For a variety of reasons, the client preferred I omit their name from this story, but agreed the lessons that the consult discovered could be valuable for many to learn from, so it is worth the share.
In today’s world, cyber risks like Ransomeware, are sadly an abundant threat to any business – particularly the smaller business that may not see themselves as a target to would-be hackers. Most of my colleagues in the IT world would agree, that for most… “it’s only a matter of time when you get hacked”. They would also readily agree that those companies that are prepared for the potential of “when a hack happens” are the ones that sit in the best position. While it may not always eliminate the threat, being proactive with a recovery plan in place can save you thousands, if not millions of dollars – depending on the site and the value of the interruption.
In this situation, a friend referred me to their friend who was managing a fast-growing consulting company. Their entire company was remotely managed so the value to keep their operations functioning was a top priority to them. To manage their company, and deliver their multi-channeled marketing strategy, they operated several websites. All of them were self-hosted WordPress sites, built by someone within their organization who was admittedly a novice developer with zero knowledge of website security. Our mutual friend knew I’m highly experienced in WordPress and a stickler for security since I have managed two of their sites for several years now without issue. So when the topic came up, I was brought into the conversation to explore their set-up for proper functionality as well as to help them establish a recovery strategy going forward.
After gaining access to their sites, multiple security concerns were found. Not only did they lack basic security plugins to help deter unwanted attacks, but there was no systematic process in place to manage the updates to their system or plugins. In fact, each of the five websites had a different theme and for the most part, different plugins. None of the tools were really evaluated for developer integrity but randomly chosen for the least of cost and function it provided. Essentially, as updates were pushed out, they simply applied them and hoped for the best!
Luckily, nothing had gone wrong to this point, but as a result of my investigation, there were several security recommendations included in my report submitted to them. Those included…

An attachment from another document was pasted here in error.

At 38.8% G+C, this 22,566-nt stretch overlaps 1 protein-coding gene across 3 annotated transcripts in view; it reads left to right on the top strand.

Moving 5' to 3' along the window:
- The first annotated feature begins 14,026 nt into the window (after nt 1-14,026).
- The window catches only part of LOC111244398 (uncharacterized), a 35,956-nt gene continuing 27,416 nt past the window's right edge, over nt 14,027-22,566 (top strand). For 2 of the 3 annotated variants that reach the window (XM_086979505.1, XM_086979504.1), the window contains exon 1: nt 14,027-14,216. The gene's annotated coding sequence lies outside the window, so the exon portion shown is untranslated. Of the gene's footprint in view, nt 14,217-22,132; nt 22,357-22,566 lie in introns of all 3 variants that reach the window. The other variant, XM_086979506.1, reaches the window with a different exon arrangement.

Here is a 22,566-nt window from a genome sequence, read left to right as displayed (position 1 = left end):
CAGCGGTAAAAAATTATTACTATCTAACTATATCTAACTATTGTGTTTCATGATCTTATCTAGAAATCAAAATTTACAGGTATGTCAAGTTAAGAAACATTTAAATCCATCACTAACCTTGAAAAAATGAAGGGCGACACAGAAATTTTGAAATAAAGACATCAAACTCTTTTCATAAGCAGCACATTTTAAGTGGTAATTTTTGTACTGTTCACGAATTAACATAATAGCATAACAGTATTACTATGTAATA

1) Add a Firewall: Recommendation to install a reputable Security Plugin that provided both file scanning and firewall protection. I also recommended several server-side settings that could be made to the .htaccess file to further enhance security and minimize unwanted access to frequently targeted files.
2) Better Organize Operations: In a multi-site situation like this, I find it easier to use one, professionally managed theme that has plenty of design functionality and use it for all of the sites. It can reduce their maintenance time and provide greater efficiency for those who need to access the site to make content updates instead of requiring them to become familiar with different builder tools or structures. In this case, theme consistency although a potential extra cost on the design-up front could prove a valuable investment overall in maintenance.
3) Better Monitor Plugin Providers: Create a record of the plugins that each of the sites uses and check them regularly against complaints or “Threat” lists to make sure the developer of that plugin is doing their part to manage their product well. If not, choose something else.
4) Monitor Site Activity: Add a plugin that tracks user access and can help identify questionable behavior on the website by authorized users. This type of tool may also help you identify who internally has compromised credentials or a computer with potential cybercriminal access through bot or keylogger infection.
5) Create a Regular Maintenance Schedule/Process: Create a regular “maintenance schedule” that begins with creating a manual, off-server back-up of the website and data files and store them in a secure local or encrypted off-site file as your “ransomware recovery strategy”. Once the backup is secure, use a sandbox environment to test the system, theme, and plugin updates before applying them to the actual site to eliminate potential conflicts in the code.
6) Monitor Server Activity: Become keenly aware of the file structure for each of the sites and browse the server files regularly, looking for anything out of the ordinary. I have seen far too many situations where server files have gotten compromised from the server-side and random .exe files or random directories showed up hoping to blend into other files.
7) Minimize Access to PPI: During maintenance, it is also a good time to download any personal data collected by online forms and stored on the site database. Once downloaded, delete them from the database. This helps keep your database reasonable size as well as limits the number of records a hacker could get access to should they gain access to your files.
The result was helping them establish a production schedule to get these items in place across all of their websites. Secondarily, we defined a regular security strategy that included preventative user procedures and prevention training for those with User Access and Administrative Authority. This strategy implemented procedures they were to follow on a daily, weekly, monthly, and yearly basis to create, manage and maintain a more secure web environment to protect their business as well as their user experience.